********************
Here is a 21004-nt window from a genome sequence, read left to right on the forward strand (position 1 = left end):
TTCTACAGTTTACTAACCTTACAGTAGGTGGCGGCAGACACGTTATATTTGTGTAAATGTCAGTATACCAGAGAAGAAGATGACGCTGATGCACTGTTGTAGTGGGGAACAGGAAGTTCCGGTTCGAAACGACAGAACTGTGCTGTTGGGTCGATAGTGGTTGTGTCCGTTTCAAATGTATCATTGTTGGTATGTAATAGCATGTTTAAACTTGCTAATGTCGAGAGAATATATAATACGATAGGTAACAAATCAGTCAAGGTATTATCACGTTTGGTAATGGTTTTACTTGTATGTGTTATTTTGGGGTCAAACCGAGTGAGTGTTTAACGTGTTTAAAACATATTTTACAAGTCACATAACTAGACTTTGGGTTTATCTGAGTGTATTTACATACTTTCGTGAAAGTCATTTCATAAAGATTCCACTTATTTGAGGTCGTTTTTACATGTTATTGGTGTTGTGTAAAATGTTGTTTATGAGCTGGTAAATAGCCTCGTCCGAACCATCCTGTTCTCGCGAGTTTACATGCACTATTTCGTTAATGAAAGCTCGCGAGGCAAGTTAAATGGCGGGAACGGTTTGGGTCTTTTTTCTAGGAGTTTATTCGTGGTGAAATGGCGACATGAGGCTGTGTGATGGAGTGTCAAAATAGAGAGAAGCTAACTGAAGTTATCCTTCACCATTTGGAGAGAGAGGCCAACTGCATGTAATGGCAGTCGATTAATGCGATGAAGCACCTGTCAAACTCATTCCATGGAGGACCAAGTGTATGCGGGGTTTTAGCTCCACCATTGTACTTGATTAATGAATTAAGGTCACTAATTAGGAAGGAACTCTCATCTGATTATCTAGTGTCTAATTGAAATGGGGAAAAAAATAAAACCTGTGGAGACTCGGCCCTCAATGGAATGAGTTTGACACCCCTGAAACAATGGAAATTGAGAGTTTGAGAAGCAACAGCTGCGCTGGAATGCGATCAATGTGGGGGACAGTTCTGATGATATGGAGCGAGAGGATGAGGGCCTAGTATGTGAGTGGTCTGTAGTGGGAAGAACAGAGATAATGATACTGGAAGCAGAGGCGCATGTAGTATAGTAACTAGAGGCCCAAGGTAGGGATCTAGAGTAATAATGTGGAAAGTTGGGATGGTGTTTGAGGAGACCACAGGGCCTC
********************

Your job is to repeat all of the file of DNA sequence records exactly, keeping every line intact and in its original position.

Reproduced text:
Here is a 21004-nt window from a genome sequence, read left to right on the forward strand (position 1 = left end):
TTCTACAGTTTACTAACCTTACAGTAGGTGGCGGCAGACACGTTATATTTGTGTAAATGTCAGTATACCAGAGAAGAAGATGACGCTGATGCACTGTTGTAGTGGGGAACAGGAAGTTCCGGTTCGAAACGACAGAACTGTGCTGTTGGGTCGATAGTGGTTGTGTCCGTTTCAAATGTATCATTGTTGGTATGTAATAGCATGTTTAAACTTGCTAATGTCGAGAGAATATATAATACGATAGGTAACAAATCAGTCAAGGTATTATCACGTTTGGTAATGGTTTTACTTGTATGTGTTATTTTGGGGTCAAACCGAGTGAGTGTTTAACGTGTTTAAAACATATTTTACAAGTCACATAACTAGACTTTGGGTTTATCTGAGTGTATTTACATACTTTCGTGAAAGTCATTTCATAAAGATTCCACTTATTTGAGGTCGTTTTTACATGTTATTGGTGTTGTGTAAAATGTTGTTTATGAGCTGGTAAATAGCCTCGTCCGAACCATCCTGTTCTCGCGAGTTTACATGCACTATTTCGTTAATGAAAGCTCGCGAGGCAAGTTAAATGGCGGGAACGGTTTGGGTCTTTTTTCTAGGAGTTTATTCGTGGTGAAATGGCGACATGAGGCTGTGTGATGGAGTGTCAAAATAGAGAGAAGCTAACTGAAGTTATCCTTCACCATTTGGAGAGAGAGGCCAACTGCATGTAATGGCAGTCGATTAATGCGATGAAGCACCTGTCAAACTCATTCCATGGAGGACCAAGTGTATGCGGGGTTTTAGCTCCACCATTGTACTTGATTAATGAATTAAGGTCACTAATTAGGAAGGAACTCTCATCTGATTATCTAGTGTCTAATTGAAATGGGGAAAAAAATAAAACCTGTGGAGACTCGGCCCTCAATGGAATGAGTTTGACACCCCTGAAACAATGGAAATTGAGAGTTTGAGAAGCAACAGCTGCGCTGGAATGCGATCAATGTGGGGGACAGTTCTGATGATATGGAGCGAGAGGATGAGGGCCTAGTATGTGAGTGGTCTGTAGTGGGAAGAACAGAGATAATGATACTGGAAGCAGAGGCGCATGTAGTATAGTAACTAGAGGCCCAAGGTAGGGATCTAGAGTAATAATGTGGAAAGTTGGGATGGTGTTTGAGGAGACCACAGGGCCTC